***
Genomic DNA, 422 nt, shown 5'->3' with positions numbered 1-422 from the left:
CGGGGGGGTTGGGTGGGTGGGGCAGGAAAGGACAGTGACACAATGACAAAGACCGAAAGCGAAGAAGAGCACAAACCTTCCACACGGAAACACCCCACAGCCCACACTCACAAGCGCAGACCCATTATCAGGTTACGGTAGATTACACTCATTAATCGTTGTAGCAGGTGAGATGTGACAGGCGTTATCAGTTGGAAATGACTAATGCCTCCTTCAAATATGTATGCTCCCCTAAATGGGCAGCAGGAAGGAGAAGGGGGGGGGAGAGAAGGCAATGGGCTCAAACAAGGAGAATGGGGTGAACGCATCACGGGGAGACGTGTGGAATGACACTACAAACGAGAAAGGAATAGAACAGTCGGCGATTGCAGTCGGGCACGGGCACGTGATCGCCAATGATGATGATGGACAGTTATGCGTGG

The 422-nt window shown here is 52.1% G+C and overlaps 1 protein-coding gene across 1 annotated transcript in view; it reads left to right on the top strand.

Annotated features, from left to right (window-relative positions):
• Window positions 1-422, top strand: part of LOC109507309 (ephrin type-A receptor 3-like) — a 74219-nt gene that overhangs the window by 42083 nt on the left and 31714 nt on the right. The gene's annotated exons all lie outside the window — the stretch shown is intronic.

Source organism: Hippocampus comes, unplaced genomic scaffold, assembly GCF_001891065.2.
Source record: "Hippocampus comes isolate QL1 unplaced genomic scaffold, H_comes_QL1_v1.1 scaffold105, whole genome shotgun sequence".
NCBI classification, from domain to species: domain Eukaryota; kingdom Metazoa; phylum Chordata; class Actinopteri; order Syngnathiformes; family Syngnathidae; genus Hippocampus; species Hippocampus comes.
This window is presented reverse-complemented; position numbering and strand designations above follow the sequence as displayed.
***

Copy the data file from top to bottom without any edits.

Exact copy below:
Genomic DNA, 422 nt, shown 5'->3' with positions numbered 1-422 from the left:
CGGGGGGGTTGGGTGGGTGGGGCAGGAAAGGACAGTGACACAATGACAAAGACCGAAAGCGAAGAAGAGCACAAACCTTCCACACGGAAACACCCCACAGCCCACACTCACAAGCGCAGACCCATTATCAGGTTACGGTAGATTACACTCATTAATCGTTGTAGCAGGTGAGATGTGACAGGCGTTATCAGTTGGAAATGACTAATGCCTCCTTCAAATATGTATGCTCCCCTAAATGGGCAGCAGGAAGGAGAAGGGGGGGGGAGAGAAGGCAATGGGCTCAAACAAGGAGAATGGGGTGAACGCATCACGGGGAGACGTGTGGAATGACACTACAAACGAGAAAGGAATAGAACAGTCGGCGATTGCAGTCGGGCACGGGCACGTGATCGCCAATGATGATGATGGACAGTTATGCGTGG

The 422-nt window shown here is 52.1% G+C and overlaps 1 protein-coding gene across 1 annotated transcript in view; it reads left to right on the top strand.

Annotated features, from left to right (window-relative positions):
• Window positions 1-422, top strand: part of LOC109507309 (ephrin type-A receptor 3-like) — a 74219-nt gene that overhangs the window by 42083 nt on the left and 31714 nt on the right. The gene's annotated exons all lie outside the window — the stretch shown is intronic.

Source organism: Hippocampus comes, unplaced genomic scaffold, assembly GCF_001891065.2.
Source record: "Hippocampus comes isolate QL1 unplaced genomic scaffold, H_comes_QL1_v1.1 scaffold105, whole genome shotgun sequence".
NCBI classification, from domain to species: domain Eukaryota; kingdom Metazoa; phylum Chordata; class Actinopteri; order Syngnathiformes; family Syngnathidae; genus Hippocampus; species Hippocampus comes.
This window is presented reverse-complemented; position numbering and strand designations above follow the sequence as displayed.